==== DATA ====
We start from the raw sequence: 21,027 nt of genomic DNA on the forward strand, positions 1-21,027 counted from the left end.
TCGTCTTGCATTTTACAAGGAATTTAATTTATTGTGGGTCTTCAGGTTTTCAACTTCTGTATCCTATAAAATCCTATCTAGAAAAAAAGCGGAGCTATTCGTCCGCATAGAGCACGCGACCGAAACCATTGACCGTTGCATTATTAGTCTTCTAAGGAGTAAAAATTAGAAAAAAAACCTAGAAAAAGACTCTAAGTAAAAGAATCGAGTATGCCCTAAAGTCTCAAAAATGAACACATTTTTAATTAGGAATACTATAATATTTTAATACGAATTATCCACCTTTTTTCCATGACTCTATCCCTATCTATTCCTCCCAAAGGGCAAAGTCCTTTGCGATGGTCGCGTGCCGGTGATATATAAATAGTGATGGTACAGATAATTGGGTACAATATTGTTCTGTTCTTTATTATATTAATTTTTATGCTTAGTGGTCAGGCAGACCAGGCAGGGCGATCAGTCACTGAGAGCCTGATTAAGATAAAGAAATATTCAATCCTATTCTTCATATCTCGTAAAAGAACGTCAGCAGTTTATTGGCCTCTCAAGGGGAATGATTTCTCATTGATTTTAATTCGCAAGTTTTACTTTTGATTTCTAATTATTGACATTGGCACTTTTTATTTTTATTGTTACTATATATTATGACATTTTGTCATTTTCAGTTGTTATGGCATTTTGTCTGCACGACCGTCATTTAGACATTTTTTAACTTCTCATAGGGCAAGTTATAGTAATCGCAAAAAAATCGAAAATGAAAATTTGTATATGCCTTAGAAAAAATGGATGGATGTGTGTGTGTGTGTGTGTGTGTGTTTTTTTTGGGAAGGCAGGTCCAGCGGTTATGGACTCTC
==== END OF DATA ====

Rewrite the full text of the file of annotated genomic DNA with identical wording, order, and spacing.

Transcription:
We start from the raw sequence: 21,027 nt of genomic DNA on the forward strand, positions 1-21,027 counted from the left end.
TCGTCTTGCATTTTACAAGGAATTTAATTTATTGTGGGTCTTCAGGTTTTCAACTTCTGTATCCTATAAAATCCTATCTAGAAAAAAAGCGGAGCTATTCGTCCGCATAGAGCACGCGACCGAAACCATTGACCGTTGCATTATTAGTCTTCTAAGGAGTAAAAATTAGAAAAAAAACCTAGAAAAAGACTCTAAGTAAAAGAATCGAGTATGCCCTAAAGTCTCAAAAATGAACACATTTTTAATTAGGAATACTATAATATTTTAATACGAATTATCCACCTTTTTTCCATGACTCTATCCCTATCTATTCCTCCCAAAGGGCAAAGTCCTTTGCGATGGTCGCGTGCCGGTGATATATAAATAGTGATGGTACAGATAATTGGGTACAATATTGTTCTGTTCTTTATTATATTAATTTTTATGCTTAGTGGTCAGGCAGACCAGGCAGGGCGATCAGTCACTGAGAGCCTGATTAAGATAAAGAAATATTCAATCCTATTCTTCATATCTCGTAAAAGAACGTCAGCAGTTTATTGGCCTCTCAAGGGGAATGATTTCTCATTGATTTTAATTCGCAAGTTTTACTTTTGATTTCTAATTATTGACATTGGCACTTTTTATTTTTATTGTTACTATATATTATGACATTTTGTCATTTTCAGTTGTTATGGCATTTTGTCTGCACGACCGTCATTTAGACATTTTTTAACTTCTCATAGGGCAAGTTATAGTAATCGCAAAAAAATCGAAAATGAAAATTTGTATATGCCTTAGAAAAAATGGATGGATGTGTGTGTGTGTGTGTGTGTGTGTTTTTTTTGGGAAGGCAGGTCCAGCGGTTATGGACTCTC